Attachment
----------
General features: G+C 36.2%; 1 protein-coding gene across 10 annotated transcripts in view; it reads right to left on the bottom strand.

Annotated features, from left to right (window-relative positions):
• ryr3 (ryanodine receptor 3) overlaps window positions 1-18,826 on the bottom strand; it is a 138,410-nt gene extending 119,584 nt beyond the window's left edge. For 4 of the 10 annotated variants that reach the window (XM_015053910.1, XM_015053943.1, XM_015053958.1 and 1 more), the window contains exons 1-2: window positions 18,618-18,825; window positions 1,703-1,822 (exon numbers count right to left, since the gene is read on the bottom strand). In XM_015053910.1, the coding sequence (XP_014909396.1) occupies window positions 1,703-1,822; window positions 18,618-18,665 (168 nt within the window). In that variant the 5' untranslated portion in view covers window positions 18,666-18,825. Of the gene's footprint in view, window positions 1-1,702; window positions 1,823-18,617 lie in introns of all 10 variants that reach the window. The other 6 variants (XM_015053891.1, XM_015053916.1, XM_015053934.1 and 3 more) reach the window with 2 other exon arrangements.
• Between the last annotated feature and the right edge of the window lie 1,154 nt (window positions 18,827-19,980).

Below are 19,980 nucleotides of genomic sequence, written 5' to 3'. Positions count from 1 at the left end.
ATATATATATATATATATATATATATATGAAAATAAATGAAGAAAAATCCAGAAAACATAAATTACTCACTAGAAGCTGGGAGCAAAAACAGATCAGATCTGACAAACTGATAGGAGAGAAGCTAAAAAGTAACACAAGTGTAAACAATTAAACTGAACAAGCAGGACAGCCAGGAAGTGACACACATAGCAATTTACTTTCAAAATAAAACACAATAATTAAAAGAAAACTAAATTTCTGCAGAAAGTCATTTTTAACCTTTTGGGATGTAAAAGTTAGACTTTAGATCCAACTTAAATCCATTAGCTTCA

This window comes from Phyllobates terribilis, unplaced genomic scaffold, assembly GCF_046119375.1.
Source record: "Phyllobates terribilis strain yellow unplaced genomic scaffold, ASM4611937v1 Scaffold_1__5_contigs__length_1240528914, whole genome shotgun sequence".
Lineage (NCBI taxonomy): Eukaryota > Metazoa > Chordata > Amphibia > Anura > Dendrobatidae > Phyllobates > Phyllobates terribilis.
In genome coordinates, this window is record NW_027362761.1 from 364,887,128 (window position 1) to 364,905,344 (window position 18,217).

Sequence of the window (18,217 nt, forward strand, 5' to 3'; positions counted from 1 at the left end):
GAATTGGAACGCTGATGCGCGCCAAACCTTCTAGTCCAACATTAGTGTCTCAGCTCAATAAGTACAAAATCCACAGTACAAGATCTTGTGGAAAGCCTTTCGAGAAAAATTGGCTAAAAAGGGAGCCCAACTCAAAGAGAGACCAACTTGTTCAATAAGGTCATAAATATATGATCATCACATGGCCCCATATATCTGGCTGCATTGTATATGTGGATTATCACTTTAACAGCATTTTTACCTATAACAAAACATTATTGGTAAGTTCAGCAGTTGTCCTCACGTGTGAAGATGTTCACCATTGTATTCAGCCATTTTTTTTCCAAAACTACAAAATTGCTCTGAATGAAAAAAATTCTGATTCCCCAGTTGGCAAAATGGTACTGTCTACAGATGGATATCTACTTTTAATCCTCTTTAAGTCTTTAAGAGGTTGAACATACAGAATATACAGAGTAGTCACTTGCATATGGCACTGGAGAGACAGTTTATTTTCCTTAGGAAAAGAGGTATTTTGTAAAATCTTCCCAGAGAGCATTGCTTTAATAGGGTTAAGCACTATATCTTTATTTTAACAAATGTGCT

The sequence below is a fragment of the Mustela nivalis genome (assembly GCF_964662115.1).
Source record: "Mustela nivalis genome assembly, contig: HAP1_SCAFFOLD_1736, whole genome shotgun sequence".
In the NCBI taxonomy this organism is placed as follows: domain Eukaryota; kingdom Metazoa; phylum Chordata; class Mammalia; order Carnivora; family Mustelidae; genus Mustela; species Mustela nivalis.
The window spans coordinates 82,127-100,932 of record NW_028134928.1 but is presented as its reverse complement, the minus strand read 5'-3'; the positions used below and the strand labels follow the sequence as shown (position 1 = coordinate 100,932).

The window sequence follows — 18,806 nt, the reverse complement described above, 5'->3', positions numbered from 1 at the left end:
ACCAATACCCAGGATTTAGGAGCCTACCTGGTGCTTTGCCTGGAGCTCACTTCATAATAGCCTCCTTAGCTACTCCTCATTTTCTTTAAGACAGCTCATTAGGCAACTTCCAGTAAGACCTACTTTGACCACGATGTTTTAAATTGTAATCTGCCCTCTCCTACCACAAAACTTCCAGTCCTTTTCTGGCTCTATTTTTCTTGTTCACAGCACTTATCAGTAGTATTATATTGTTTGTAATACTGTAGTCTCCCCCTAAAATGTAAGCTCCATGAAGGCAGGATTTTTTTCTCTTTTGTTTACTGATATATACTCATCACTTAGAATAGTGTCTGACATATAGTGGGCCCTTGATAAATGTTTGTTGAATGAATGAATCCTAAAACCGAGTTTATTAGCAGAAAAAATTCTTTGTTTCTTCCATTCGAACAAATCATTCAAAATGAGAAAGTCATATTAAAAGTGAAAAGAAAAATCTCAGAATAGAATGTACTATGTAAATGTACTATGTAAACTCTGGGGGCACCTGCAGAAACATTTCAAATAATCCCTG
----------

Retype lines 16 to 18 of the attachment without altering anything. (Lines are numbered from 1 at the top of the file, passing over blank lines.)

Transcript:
The window spans coordinates 82,127-100,932 of record NW_028134928.1 but is presented as its reverse complement, the minus strand read 5'-3'; the positions used below and the strand labels follow the sequence as shown (position 1 = coordinate 100,932).

The window sequence follows — 18,806 nt, the reverse complement described above, 5'->3', positions numbered from 1 at the left end:
ACCAATACCCAGGATTTAGGAGCCTACCTGGTGCTTTGCCTGGAGCTCACTTCATAATAGCCTCCTTAGCTACTCCTCATTTTCTTTAAGACAGCTCATTAGGCAACTTCCAGTAAGACCTACTTTGACCACGATGTTTTAAATTGTAATCTGCCCTCTCCTACCACAAAACTTCCAGTCCTTTTCTGGCTCTATTTTTCTTGTTCACAGCACTTATCAGTAGTATTATATTGTTTGTAATACTGTAGTCTCCCCCTAAAATGTAAGCTCCATGAAGGCAGGATTTTTTTCTCTTTTGTTTACTGATATATACTCATCACTTAGAATAGTGTCTGACATATAGTGGGCCCTTGATAAATGTTTGTTGAATGAATGAATCCTAAAACCGAGTTTATTAGCAGAAAAAATTCTTTGTTTCTTCCATTCGAACAAATCATTCAAAATGAGAAAGTCATATTAAAAGTGAAAAGAAAAATCTCAGAATAGAATGTACTATGTAAATGTACTATGTAAACTCTGGGGGCACCTGCAGAAACATTTCAAATAATCCCTG